I am a woman who has taken years to learn how to listen. I am the woman who has taken years to recognize her own voice. To wake up to the slight stirring in her ankles that tells her something of import is on its way. The woman who struggles to listen, and sometimes succeeds in listening, in sitting down and listening through her pen. The woman who took a long time to recognize the irritation that signals the need to sit down and write, the irritation that signals, “it’s been too long.” The woman who struggles to sit down, to settle, to calm herself and surrender to writing. The woman who must learn over and over again how sweet that surrender can be, and almost always is.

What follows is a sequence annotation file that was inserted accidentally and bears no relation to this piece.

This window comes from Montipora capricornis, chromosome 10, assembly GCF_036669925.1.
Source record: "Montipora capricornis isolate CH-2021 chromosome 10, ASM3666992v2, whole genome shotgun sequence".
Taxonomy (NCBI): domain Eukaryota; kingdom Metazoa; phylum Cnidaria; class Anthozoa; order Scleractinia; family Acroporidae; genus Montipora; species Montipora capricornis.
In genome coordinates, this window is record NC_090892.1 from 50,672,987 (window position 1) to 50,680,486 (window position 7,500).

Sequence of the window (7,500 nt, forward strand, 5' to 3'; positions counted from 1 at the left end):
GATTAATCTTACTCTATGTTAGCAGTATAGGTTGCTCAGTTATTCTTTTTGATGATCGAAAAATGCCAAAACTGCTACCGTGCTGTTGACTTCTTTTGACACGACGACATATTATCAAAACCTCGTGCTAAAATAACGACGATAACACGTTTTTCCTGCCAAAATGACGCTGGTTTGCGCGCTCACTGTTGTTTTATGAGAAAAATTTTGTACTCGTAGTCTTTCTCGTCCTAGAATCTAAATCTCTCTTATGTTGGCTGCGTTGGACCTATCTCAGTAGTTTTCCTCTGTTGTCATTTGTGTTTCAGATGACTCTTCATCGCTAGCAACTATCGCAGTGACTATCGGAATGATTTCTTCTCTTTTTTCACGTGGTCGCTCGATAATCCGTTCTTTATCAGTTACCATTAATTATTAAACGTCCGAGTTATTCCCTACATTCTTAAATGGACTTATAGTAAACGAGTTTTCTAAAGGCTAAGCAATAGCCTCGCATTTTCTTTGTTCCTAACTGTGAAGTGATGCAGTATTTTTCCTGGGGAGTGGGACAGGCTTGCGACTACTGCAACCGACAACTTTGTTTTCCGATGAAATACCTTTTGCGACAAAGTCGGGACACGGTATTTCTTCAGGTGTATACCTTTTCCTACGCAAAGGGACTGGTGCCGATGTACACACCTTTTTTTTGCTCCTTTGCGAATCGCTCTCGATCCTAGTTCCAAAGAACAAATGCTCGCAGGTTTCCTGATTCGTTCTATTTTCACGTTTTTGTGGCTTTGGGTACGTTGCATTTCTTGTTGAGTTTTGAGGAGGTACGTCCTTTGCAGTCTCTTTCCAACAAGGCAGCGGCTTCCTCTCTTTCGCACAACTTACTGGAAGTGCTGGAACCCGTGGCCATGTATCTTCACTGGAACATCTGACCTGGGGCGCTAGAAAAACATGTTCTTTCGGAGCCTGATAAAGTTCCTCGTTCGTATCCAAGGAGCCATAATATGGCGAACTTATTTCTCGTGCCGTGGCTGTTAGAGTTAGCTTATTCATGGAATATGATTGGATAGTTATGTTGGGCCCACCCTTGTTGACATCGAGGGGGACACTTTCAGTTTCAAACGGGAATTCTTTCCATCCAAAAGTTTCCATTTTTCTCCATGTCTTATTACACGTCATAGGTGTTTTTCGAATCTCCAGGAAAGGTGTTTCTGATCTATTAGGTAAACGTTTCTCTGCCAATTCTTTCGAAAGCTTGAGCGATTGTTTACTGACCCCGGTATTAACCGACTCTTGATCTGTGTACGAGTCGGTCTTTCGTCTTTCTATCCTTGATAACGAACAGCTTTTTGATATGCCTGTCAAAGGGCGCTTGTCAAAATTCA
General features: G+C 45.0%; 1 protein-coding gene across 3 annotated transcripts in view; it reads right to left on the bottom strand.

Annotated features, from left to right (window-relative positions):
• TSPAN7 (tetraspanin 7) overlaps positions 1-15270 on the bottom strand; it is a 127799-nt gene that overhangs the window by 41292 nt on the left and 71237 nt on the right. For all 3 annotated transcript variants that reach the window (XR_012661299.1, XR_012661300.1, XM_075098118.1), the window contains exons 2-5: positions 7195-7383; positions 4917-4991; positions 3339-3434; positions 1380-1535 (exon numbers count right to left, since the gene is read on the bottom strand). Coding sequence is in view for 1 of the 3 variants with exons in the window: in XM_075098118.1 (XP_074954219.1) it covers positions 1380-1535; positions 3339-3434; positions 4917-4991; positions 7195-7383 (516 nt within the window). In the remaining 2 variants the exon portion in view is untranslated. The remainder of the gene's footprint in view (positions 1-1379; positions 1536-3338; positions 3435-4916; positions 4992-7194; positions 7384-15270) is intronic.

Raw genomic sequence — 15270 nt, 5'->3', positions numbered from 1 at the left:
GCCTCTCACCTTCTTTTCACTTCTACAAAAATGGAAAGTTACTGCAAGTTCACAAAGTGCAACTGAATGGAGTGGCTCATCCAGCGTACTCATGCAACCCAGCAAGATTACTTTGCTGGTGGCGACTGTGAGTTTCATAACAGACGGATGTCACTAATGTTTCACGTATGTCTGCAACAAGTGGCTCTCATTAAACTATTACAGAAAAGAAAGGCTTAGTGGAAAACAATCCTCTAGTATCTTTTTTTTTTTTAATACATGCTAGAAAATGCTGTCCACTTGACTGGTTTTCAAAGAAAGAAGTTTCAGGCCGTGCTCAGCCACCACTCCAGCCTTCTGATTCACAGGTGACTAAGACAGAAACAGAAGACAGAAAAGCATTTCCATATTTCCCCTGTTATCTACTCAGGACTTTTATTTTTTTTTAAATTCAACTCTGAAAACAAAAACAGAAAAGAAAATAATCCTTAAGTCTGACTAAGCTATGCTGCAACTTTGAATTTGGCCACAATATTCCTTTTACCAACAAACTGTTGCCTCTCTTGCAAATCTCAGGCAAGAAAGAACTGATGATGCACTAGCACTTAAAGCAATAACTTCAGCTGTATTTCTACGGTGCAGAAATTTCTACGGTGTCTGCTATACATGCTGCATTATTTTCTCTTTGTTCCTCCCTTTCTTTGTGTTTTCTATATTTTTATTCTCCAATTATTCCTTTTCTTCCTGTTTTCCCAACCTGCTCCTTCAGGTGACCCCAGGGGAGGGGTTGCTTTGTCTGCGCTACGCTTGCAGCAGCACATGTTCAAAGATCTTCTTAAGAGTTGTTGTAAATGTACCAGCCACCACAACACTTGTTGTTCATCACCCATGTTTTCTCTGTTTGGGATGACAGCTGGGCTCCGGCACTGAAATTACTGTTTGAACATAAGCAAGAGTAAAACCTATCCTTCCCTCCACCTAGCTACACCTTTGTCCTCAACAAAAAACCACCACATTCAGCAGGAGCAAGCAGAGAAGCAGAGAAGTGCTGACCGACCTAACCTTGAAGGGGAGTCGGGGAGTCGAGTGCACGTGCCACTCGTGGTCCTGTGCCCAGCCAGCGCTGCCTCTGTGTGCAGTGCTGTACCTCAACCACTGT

It takes a long time to listen, to feel how your body responds to images like those limbs out there, the limbs that, in mid-November, still hold pale green yellowing leaves. Or the bare pale white lichened trellis leaning up against the fence, that had been there all the busy golden days of summer and autumn, obscured by the deep pink flowers of Autumn Joy now browning and bending to earth, not to mention the purple Columbine and scarlet Peonies of June. It takes a while, and lots of repeated looking, to notice how good that feels, the looking, especially the looking at the passing. And it takes a long time to recognize that that good feeling is worth paying attention to, that you deserve to feel that good. That the feeling good and that the looking, the beholding, may even be the best kind of prayer. And it may be a kind of work, a scrying over this creation that is longed for by both seer and seen. It may be a kind of communion. You may even hear something like a sigh of consummation, not knowing whether it comes from seer or seen. Only knowing that the sigh signals a job well done, a settling of bones, a celebration from on high.